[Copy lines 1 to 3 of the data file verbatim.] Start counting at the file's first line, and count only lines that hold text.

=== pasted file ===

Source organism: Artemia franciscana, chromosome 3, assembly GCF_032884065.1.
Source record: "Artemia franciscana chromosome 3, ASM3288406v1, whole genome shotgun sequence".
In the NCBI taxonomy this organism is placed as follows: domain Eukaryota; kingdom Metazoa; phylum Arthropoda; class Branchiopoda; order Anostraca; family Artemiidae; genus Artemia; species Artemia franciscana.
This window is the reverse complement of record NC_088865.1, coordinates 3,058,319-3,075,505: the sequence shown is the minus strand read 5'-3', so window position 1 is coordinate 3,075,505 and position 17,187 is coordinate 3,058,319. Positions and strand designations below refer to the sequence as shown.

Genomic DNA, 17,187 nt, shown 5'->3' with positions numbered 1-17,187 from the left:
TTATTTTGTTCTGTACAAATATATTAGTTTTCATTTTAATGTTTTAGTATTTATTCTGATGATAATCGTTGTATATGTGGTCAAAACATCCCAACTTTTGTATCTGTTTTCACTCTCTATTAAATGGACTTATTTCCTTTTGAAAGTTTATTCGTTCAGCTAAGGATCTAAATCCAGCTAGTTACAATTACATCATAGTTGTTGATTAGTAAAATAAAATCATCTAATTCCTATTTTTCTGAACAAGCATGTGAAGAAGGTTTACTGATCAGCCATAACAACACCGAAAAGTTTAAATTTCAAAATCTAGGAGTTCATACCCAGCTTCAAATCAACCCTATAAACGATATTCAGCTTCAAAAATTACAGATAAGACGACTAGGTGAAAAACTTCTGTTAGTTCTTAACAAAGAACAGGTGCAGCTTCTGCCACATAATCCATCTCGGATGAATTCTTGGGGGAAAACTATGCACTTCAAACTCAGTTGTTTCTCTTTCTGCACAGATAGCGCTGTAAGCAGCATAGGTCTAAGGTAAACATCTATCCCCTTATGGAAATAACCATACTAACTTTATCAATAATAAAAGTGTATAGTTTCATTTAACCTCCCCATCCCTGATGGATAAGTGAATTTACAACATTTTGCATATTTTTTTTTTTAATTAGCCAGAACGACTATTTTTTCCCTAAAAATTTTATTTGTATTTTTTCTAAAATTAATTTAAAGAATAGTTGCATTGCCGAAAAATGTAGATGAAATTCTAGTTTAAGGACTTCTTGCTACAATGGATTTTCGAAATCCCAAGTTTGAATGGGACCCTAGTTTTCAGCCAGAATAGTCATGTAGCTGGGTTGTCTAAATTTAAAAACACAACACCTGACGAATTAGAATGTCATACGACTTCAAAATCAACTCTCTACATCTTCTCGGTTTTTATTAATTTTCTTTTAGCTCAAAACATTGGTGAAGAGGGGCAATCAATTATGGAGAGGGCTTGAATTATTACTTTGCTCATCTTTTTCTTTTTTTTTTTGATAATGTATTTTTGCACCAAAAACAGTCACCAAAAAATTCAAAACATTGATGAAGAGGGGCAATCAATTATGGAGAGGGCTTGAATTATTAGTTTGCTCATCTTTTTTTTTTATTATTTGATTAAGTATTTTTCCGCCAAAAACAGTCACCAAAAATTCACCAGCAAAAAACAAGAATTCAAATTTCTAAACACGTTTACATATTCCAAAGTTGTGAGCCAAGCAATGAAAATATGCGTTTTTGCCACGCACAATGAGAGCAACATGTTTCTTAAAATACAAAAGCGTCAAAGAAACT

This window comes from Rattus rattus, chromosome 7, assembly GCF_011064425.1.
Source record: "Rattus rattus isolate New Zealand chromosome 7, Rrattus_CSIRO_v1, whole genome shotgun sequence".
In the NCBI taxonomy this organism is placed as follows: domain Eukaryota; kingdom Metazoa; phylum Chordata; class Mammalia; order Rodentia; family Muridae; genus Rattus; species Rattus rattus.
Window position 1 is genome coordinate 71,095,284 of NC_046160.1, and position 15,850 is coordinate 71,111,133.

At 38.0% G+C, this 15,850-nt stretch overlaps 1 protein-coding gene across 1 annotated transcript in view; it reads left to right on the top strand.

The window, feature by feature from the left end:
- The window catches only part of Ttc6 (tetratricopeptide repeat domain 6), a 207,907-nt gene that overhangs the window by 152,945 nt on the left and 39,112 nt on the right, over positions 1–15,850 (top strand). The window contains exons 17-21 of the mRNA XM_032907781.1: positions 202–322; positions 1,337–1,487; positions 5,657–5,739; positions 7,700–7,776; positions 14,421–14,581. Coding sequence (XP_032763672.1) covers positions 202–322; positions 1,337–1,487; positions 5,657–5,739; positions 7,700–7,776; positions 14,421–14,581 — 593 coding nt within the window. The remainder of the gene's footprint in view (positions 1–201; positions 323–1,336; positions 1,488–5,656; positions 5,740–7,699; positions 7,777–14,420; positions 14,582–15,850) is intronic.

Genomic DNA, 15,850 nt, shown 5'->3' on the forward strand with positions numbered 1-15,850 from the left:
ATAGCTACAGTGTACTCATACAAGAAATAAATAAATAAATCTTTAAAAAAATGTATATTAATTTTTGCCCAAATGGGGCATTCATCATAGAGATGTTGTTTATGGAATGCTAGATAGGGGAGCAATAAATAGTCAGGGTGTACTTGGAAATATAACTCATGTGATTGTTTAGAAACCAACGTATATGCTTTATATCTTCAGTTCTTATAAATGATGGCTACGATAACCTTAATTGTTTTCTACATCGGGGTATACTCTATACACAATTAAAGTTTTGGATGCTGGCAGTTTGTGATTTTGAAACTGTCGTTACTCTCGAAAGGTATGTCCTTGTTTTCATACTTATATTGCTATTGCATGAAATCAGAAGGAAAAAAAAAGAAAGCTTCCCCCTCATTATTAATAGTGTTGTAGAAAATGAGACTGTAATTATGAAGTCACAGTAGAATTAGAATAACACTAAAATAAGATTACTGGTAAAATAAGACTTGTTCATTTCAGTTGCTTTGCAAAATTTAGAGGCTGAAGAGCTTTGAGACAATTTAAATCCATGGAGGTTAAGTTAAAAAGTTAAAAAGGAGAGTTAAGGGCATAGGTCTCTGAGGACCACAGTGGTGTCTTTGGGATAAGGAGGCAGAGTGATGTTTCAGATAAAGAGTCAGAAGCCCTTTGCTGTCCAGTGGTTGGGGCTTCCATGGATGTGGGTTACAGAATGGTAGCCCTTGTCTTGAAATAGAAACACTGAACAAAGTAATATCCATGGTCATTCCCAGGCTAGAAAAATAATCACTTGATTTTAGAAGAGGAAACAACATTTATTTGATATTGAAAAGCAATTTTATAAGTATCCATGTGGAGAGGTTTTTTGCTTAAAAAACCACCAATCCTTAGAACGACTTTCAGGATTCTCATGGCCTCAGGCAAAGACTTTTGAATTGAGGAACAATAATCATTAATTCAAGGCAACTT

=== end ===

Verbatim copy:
Source organism: Artemia franciscana, chromosome 3, assembly GCF_032884065.1.
Source record: "Artemia franciscana chromosome 3, ASM3288406v1, whole genome shotgun sequence".
In the NCBI taxonomy this organism is placed as follows: domain Eukaryota; kingdom Metazoa; phylum Arthropoda; class Branchiopoda; order Anostraca; family Artemiidae; genus Artemia; species Artemia franciscana.